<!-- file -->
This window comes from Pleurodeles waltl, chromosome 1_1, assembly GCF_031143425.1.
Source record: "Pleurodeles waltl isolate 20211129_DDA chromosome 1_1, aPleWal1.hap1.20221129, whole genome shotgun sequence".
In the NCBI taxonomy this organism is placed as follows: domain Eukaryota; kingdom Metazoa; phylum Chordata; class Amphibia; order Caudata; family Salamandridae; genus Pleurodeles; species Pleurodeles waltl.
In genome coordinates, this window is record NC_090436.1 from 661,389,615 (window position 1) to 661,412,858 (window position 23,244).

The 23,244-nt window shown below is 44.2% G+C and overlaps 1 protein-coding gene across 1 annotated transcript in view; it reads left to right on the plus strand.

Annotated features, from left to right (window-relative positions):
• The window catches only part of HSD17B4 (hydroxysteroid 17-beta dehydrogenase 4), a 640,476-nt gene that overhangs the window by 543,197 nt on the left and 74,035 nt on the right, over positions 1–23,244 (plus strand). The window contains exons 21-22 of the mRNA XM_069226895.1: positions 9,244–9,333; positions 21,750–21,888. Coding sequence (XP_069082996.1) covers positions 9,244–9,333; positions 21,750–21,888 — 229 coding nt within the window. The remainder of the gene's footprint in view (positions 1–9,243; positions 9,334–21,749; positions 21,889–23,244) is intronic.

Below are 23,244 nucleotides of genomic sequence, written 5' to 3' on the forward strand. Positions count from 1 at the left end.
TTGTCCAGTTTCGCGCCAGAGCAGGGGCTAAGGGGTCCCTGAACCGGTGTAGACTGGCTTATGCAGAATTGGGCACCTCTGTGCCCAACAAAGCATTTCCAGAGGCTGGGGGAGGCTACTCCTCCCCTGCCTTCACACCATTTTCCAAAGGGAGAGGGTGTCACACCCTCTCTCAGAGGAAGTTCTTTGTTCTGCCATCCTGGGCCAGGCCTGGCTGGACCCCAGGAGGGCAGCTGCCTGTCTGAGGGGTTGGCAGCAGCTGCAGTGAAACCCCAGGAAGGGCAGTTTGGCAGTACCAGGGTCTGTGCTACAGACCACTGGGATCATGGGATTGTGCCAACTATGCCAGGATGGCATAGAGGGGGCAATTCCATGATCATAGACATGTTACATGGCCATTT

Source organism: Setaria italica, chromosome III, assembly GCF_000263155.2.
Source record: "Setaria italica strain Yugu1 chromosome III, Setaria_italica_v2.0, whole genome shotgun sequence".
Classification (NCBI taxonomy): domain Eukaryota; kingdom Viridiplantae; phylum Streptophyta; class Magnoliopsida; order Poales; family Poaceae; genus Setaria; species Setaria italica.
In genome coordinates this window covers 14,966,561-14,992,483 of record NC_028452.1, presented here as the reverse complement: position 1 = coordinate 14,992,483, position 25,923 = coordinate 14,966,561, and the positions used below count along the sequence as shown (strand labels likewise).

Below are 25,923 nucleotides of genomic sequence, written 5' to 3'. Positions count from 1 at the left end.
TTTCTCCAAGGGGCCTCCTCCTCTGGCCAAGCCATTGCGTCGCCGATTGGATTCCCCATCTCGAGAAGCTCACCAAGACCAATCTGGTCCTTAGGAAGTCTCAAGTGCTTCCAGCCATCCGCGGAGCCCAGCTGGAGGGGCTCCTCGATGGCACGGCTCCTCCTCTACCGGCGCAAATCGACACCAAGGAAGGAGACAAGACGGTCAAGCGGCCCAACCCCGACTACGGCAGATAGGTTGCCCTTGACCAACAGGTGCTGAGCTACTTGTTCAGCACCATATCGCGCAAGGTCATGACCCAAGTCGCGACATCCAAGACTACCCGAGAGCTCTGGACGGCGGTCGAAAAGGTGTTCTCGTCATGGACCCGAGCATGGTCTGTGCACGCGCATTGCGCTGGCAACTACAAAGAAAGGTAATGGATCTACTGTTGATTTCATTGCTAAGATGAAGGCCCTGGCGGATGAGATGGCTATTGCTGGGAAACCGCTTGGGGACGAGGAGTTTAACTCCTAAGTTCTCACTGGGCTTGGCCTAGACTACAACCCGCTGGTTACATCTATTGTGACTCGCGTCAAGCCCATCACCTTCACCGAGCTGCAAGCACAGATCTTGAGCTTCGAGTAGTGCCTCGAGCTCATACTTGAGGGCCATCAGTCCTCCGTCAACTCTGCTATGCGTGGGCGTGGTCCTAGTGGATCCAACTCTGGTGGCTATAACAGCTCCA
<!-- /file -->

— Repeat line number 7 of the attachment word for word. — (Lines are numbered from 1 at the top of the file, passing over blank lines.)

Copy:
• The window catches only part of HSD17B4 (hydroxysteroid 17-beta dehydrogenase 4), a 640,476-nt gene that overhangs the window by 543,197 nt on the left and 74,035 nt on the right, over positions 1–23,244 (plus strand). The window contains exons 21-22 of the mRNA XM_069226895.1: positions 9,244–9,333; positions 21,750–21,888. Coding sequence (XP_069082996.1) covers positions 9,244–9,333; positions 21,750–21,888 — 229 coding nt within the window. The remainder of the gene's footprint in view (positions 1–9,243; positions 9,334–21,749; positions 21,889–23,244) is intronic.